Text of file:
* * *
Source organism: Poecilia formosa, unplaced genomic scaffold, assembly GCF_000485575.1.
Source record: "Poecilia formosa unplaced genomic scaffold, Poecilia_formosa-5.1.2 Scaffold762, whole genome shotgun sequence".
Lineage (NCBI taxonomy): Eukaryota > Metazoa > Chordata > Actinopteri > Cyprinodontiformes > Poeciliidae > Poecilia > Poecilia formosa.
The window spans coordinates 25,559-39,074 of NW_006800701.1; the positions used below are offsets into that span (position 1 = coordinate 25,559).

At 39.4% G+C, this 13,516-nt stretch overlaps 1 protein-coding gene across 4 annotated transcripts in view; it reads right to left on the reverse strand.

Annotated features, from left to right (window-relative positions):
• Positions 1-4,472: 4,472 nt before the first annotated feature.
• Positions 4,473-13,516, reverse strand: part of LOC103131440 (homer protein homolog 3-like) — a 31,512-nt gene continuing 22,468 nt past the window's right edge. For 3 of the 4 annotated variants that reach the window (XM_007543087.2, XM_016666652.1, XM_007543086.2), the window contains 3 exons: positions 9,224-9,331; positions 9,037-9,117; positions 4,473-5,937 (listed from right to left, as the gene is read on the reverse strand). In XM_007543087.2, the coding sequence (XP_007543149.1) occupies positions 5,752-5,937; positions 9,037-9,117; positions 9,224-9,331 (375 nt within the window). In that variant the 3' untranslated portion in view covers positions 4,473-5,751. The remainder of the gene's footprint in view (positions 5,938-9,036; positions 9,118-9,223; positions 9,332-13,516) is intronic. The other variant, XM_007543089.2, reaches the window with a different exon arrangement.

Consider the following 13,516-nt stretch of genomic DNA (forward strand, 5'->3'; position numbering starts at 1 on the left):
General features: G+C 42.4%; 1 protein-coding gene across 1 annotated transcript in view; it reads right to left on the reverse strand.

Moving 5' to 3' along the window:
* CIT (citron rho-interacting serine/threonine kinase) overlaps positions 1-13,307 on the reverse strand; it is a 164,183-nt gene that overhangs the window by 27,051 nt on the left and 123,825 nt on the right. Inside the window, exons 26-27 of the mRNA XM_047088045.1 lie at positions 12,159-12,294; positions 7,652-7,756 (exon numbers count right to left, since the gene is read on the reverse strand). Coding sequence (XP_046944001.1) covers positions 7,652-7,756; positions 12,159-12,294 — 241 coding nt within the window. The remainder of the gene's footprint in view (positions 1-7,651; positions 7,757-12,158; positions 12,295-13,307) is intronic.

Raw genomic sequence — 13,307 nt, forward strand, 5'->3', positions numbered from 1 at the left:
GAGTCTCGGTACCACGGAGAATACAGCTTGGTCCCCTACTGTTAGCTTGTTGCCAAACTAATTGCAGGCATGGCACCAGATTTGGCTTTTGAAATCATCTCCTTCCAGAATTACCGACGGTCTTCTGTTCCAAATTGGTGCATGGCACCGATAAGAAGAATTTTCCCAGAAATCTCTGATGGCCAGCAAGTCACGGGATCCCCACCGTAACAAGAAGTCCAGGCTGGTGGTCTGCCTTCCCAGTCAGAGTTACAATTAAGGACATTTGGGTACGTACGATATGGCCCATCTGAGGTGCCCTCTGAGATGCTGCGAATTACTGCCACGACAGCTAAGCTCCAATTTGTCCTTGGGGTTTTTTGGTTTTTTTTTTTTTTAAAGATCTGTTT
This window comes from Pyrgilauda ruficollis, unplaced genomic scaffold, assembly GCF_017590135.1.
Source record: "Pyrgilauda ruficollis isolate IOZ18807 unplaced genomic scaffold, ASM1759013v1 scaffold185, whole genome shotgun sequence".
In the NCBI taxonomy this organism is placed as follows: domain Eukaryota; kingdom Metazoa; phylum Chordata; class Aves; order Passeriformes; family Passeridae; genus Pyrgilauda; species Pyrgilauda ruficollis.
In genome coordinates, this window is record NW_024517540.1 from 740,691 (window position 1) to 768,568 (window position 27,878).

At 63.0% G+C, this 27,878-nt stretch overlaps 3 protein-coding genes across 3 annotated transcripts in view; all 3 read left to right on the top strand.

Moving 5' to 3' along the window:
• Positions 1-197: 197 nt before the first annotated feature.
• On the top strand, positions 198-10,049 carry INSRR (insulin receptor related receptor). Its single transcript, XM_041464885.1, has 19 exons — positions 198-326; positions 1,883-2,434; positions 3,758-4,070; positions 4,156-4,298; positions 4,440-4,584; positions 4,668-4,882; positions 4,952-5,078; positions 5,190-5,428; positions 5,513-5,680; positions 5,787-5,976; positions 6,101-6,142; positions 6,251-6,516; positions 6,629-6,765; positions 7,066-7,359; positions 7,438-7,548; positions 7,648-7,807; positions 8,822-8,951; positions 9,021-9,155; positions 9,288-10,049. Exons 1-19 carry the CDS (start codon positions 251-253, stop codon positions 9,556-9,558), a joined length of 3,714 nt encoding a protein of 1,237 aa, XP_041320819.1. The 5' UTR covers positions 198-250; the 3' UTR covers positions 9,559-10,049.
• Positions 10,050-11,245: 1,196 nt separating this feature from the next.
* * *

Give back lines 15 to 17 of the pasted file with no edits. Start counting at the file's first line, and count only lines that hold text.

This window comes from Pyrgilauda ruficollis, unplaced genomic scaffold, assembly GCF_017590135.1.
Source record: "Pyrgilauda ruficollis isolate IOZ18807 unplaced genomic scaffold, ASM1759013v1 scaffold185, whole genome shotgun sequence".
In the NCBI taxonomy this organism is placed as follows: domain Eukaryota; kingdom Metazoa; phylum Chordata; class Aves; order Passeriformes; family Passeridae; genus Pyrgilauda; species Pyrgilauda ruficollis.